At New London Architecture’s Thomas Heatherwick lecture: an inspiring experience. He clearly inhabits the same world of difficult sites, demanding briefs and tight budgets as the rest of us, but he manages to conjure something completely extraordinary from the same ingredients. The lecture slides are straightforward: it’s the ideas that shine through, and how they solve relevant problems.
Contemplating his amazing work and optimistic office the next morning, I wanted to draw something simple and utilitarian, to get back in touch with my own ‘reality': a truck making deliveries at St Pancras. After breakfast I headed for Hackney, expecting I’d seen enough inspiring characters for one trip, and it was time to do some real work (the protestant work ethic is never far away). Instead, I ran into Gavin Turk and talked about how you might make space for creative free thinkers in the overheated, investment focused, London property market.
Well he talked, I sketched and noted the presence of paintbrush in the hand of a YBA. I was pleased he signed my sketchbook. It says:
did not draw this”.
In Manchester discussing how devolving power to regions can lead to more effective and more appropriate solutions to the current housing crisis. Lots of support for this and lots of good ideas. I think Scottish devolution has opened people’s eyes to the benefits of local decision making but they haven’t yet experienced it’s overwhelming, empowering, energy.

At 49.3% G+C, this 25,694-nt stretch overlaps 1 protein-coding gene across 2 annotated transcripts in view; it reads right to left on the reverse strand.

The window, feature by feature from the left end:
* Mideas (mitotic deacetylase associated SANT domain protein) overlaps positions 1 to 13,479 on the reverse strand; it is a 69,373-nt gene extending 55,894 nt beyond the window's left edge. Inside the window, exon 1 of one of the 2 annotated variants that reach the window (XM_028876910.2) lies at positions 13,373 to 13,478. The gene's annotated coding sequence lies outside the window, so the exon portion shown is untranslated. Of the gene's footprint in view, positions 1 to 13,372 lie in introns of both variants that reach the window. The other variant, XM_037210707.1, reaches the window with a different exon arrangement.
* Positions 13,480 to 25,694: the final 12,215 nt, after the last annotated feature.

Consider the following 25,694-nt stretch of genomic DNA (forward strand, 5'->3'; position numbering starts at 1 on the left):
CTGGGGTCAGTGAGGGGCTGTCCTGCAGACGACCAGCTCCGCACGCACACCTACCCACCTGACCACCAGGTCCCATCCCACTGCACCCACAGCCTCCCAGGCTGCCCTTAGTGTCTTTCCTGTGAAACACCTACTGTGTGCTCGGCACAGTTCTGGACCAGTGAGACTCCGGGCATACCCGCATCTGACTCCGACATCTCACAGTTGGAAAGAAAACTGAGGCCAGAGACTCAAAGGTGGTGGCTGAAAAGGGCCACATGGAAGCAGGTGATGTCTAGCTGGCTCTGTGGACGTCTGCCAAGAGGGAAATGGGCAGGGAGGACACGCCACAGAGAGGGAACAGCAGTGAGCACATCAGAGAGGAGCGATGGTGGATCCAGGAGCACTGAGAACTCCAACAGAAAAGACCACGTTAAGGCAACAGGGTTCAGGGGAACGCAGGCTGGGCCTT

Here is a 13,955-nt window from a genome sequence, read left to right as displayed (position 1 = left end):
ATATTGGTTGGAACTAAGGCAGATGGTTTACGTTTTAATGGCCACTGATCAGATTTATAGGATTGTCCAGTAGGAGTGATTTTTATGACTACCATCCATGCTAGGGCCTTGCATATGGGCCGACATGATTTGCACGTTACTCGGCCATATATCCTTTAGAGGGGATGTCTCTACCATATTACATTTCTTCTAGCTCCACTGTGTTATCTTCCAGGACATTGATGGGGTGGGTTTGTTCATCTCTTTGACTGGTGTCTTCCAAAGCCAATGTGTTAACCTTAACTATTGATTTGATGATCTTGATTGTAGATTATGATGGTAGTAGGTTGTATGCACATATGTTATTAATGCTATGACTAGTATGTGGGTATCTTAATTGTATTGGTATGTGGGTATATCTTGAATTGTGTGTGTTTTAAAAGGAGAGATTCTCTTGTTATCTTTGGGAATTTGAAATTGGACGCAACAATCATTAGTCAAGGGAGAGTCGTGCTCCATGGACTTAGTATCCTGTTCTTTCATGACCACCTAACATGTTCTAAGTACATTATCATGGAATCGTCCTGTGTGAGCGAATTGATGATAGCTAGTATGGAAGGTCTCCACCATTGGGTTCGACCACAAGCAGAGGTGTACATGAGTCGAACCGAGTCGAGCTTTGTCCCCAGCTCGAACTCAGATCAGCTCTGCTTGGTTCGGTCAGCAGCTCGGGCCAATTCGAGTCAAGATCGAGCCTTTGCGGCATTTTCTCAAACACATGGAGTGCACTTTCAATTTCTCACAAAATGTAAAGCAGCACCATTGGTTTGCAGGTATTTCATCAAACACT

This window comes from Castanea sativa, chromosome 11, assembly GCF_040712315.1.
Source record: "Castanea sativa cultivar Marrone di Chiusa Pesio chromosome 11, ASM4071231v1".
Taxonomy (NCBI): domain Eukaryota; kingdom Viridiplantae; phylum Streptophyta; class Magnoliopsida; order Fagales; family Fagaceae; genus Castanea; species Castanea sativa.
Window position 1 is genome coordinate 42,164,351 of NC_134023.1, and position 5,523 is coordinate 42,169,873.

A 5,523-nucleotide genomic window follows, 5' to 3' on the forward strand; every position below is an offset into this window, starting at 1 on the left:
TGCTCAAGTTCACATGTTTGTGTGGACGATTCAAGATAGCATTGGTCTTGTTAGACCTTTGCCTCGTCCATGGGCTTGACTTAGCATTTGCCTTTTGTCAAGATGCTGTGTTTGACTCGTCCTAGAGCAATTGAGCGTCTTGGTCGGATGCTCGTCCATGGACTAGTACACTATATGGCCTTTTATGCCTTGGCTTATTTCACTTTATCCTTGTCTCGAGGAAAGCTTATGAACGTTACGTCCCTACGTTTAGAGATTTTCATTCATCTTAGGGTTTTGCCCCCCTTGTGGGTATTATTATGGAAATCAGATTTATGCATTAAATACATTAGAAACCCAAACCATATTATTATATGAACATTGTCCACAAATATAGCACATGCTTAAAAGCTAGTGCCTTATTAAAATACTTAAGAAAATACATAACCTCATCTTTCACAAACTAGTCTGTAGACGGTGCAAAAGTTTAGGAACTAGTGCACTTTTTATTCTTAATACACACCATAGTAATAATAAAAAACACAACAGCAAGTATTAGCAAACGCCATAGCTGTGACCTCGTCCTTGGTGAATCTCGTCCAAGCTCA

Next day: Derby. We’ve started the design of Phase Two of Castleward so it’s a good time to think about the bits of Phase One that work (mixed use/ mixed tenure/ mixed typologies/ the biggest trees we’ve ever planted/ streets) and the bits that don’t. If being an architect is sometimes quite hard work, it’s all made worthwhile when you see things you imagined realised.
At an event in the Shard hearing about the power of a research, design and manufacturing based economy in the Midlands. Prosperity, creativity, enviable quality.
Jaguar CEO Dr Ralph Speth gave the keynote address. Manufacturing economies are prosperous economies when the quality of product is as high as this, and we heard about the combination of education, investment and supply chain required to operate at this level. You need a good supply of great places for people to live too, and we’d love to help with that.
I’m increasingly fascinated by design and manufacture, so I’ll ask if I can sketch the factory.
Want a (free) hug? This is outside Camden tube during a pointlessly brief trip to London.
Free Hugs is an international movement, but I haven’t spotted it in Edinburgh yet. It’s for fairly expressive people I think: a big hug with someone you’ve never met on a busy corner in London. Am I too Scottish?
Earlier in the week we went out for tea with Jonathon and Pavlina who are sadly leaving.
Now that might just be reason for a hug.
We went for a visit with HTA’s London Sketch Club and the London Society. The ‘kids’ weren’t that impressed, which certainly ups the ante next time I’m reviewing their work.